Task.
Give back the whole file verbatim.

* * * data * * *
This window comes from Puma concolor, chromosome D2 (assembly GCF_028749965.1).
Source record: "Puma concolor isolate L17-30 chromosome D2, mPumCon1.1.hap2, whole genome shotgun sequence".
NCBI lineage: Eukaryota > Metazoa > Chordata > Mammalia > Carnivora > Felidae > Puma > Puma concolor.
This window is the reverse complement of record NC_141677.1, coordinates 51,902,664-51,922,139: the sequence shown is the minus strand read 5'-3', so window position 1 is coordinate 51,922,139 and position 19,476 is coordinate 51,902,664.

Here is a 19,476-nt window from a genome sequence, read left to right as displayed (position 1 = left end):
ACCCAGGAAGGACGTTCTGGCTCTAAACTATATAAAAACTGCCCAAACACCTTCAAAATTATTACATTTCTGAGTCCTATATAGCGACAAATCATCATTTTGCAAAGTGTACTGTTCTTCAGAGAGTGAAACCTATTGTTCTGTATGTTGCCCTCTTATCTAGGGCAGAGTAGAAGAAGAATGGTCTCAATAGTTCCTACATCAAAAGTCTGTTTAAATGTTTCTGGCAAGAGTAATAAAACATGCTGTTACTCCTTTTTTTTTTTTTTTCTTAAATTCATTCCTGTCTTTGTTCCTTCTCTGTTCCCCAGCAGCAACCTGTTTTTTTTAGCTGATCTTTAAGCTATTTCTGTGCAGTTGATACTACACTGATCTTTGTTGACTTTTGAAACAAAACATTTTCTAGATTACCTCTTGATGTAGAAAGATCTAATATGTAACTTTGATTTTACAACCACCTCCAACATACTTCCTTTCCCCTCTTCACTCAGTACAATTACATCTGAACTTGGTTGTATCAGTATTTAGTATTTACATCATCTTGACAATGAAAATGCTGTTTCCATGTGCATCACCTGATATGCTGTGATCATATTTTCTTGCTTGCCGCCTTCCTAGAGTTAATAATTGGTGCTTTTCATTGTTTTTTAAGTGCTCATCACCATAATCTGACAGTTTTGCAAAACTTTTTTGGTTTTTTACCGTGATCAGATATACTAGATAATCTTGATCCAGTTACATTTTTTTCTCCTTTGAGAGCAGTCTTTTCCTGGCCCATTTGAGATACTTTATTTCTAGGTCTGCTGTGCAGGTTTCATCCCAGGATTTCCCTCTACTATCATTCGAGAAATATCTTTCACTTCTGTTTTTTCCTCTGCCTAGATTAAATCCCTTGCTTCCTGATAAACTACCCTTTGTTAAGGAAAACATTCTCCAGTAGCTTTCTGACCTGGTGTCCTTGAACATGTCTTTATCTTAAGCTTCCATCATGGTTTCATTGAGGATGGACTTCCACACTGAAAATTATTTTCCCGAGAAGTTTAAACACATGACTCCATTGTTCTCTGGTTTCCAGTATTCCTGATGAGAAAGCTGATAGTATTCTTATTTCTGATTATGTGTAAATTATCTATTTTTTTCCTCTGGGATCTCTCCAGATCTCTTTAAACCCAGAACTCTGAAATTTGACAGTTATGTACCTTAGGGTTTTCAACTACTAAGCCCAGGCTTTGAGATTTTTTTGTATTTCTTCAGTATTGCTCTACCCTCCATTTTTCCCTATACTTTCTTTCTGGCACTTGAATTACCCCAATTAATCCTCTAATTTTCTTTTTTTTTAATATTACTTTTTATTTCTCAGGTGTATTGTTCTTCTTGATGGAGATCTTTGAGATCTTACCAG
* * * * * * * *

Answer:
This window comes from Puma concolor, chromosome D2 (assembly GCF_028749965.1).
Source record: "Puma concolor isolate L17-30 chromosome D2, mPumCon1.1.hap2, whole genome shotgun sequence".
NCBI lineage: Eukaryota > Metazoa > Chordata > Mammalia > Carnivora > Felidae > Puma > Puma concolor.
This window is the reverse complement of record NC_141677.1, coordinates 51,902,664-51,922,139: the sequence shown is the minus strand read 5'-3', so window position 1 is coordinate 51,922,139 and position 19,476 is coordinate 51,902,664.

Here is a 19,476-nt window from a genome sequence, read left to right as displayed (position 1 = left end):
ACCCAGGAAGGACGTTCTGGCTCTAAACTATATAAAAACTGCCCAAACACCTTCAAAATTATTACATTTCTGAGTCCTATATAGCGACAAATCATCATTTTGCAAAGTGTACTGTTCTTCAGAGAGTGAAACCTATTGTTCTGTATGTTGCCCTCTTATCTAGGGCAGAGTAGAAGAAGAATGGTCTCAATAGTTCCTACATCAAAAGTCTGTTTAAATGTTTCTGGCAAGAGTAATAAAACATGCTGTTACTCCTTTTTTTTTTTTTTTCTTAAATTCATTCCTGTCTTTGTTCCTTCTCTGTTCCCCAGCAGCAACCTGTTTTTTTTAGCTGATCTTTAAGCTATTTCTGTGCAGTTGATACTACACTGATCTTTGTTGACTTTTGAAACAAAACATTTTCTAGATTACCTCTTGATGTAGAAAGATCTAATATGTAACTTTGATTTTACAACCACCTCCAACATACTTCCTTTCCCCTCTTCACTCAGTACAATTACATCTGAACTTGGTTGTATCAGTATTTAGTATTTACATCATCTTGACAATGAAAATGCTGTTTCCATGTGCATCACCTGATATGCTGTGATCATATTTTCTTGCTTGCCGCCTTCCTAGAGTTAATAATTGGTGCTTTTCATTGTTTTTTAAGTGCTCATCACCATAATCTGACAGTTTTGCAAAACTTTTTTGGTTTTTTACCGTGATCAGATATACTAGATAATCTTGATCCAGTTACATTTTTTTCTCCTTTGAGAGCAGTCTTTTCCTGGCCCATTTGAGATACTTTATTTCTAGGTCTGCTGTGCAGGTTTCATCCCAGGATTTCCCTCTACTATCATTCGAGAAATATCTTTCACTTCTGTTTTTTCCTCTGCCTAGATTAAATCCCTTGCTTCCTGATAAACTACCCTTTGTTAAGGAAAACATTCTCCAGTAGCTTTCTGACCTGGTGTCCTTGAACATGTCTTTATCTTAAGCTTCCATCATGGTTTCATTGAGGATGGACTTCCACACTGAAAATTATTTTCCCGAGAAGTTTAAACACATGACTCCATTGTTCTCTGGTTTCCAGTATTCCTGATGAGAAAGCTGATAGTATTCTTATTTCTGATTATGTGTAAATTATCTATTTTTTTCCTCTGGGATCTCTCCAGATCTCTTTAAACCCAGAACTCTGAAATTTGACAGTTATGTACCTTAGGGTTTTCAACTACTAAGCCCAGGCTTTGAGATTTTTTTGTATTTCTTCAGTATTGCTCTACCCTCCATTTTTCCCTATACTTTCTTTCTGGCACTTGAATTACCCCAATTAATCCTCTAATTTTCTTTTTTTTTAATATTACTTTTTATTTCTCAGGTGTATTGTTCTTCTTGATGGAGATCTTTGAGATCTTACCAG